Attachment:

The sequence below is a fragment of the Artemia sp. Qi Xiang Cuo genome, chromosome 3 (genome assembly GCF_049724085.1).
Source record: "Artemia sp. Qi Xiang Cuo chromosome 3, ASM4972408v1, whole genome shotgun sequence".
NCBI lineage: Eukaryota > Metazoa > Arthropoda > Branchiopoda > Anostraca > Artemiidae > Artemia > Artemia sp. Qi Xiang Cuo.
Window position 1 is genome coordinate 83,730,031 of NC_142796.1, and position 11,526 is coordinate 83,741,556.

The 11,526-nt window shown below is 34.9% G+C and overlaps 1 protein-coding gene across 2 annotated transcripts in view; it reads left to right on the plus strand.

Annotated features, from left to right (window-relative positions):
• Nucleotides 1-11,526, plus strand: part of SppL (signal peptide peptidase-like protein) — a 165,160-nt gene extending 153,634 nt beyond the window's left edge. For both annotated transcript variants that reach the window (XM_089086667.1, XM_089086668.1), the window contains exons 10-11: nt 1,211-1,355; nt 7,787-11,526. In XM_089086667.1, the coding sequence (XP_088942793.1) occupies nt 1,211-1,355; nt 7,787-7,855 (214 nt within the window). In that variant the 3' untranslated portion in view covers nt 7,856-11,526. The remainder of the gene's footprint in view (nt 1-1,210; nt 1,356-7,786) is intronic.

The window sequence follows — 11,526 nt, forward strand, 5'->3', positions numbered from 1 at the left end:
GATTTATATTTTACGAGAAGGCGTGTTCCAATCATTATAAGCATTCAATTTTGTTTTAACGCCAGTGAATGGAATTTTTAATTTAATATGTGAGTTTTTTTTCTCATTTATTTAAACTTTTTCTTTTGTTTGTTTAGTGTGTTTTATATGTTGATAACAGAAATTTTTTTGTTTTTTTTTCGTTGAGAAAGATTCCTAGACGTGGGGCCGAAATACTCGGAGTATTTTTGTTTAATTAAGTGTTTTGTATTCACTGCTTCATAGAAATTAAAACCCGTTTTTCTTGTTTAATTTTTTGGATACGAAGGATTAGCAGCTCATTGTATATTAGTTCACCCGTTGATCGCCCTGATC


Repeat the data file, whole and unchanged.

The sequence below is a fragment of the Artemia sp. Qi Xiang Cuo genome, chromosome 3 (genome assembly GCF_049724085.1).
Source record: "Artemia sp. Qi Xiang Cuo chromosome 3, ASM4972408v1, whole genome shotgun sequence".
NCBI lineage: Eukaryota > Metazoa > Arthropoda > Branchiopoda > Anostraca > Artemiidae > Artemia > Artemia sp. Qi Xiang Cuo.
Window position 1 is genome coordinate 83,730,031 of NC_142796.1, and position 11,526 is coordinate 83,741,556.

The 11,526-nt window shown below is 34.9% G+C and overlaps 1 protein-coding gene across 2 annotated transcripts in view; it reads left to right on the plus strand.

Annotated features, from left to right (window-relative positions):
• Nucleotides 1-11,526, plus strand: part of SppL (signal peptide peptidase-like protein) — a 165,160-nt gene extending 153,634 nt beyond the window's left edge. For both annotated transcript variants that reach the window (XM_089086667.1, XM_089086668.1), the window contains exons 10-11: nt 1,211-1,355; nt 7,787-11,526. In XM_089086667.1, the coding sequence (XP_088942793.1) occupies nt 1,211-1,355; nt 7,787-7,855 (214 nt within the window). In that variant the 3' untranslated portion in view covers nt 7,856-11,526. The remainder of the gene's footprint in view (nt 1-1,210; nt 1,356-7,786) is intronic.

The window sequence follows — 11,526 nt, forward strand, 5'->3', positions numbered from 1 at the left end:
GATTTATATTTTACGAGAAGGCGTGTTCCAATCATTATAAGCATTCAATTTTGTTTTAACGCCAGTGAATGGAATTTTTAATTTAATATGTGAGTTTTTTTTCTCATTTATTTAAACTTTTTCTTTTGTTTGTTTAGTGTGTTTTATATGTTGATAACAGAAATTTTTTTGTTTTTTTTTCGTTGAGAAAGATTCCTAGACGTGGGGCCGAAATACTCGGAGTATTTTTGTTTAATTAAGTGTTTTGTATTCACTGCTTCATAGAAATTAAAACCCGTTTTTCTTGTTTAATTTTTTGGATACGAAGGATTAGCAGCTCATTGTATATTAGTTCACCCGTTGATCGCCCTGATC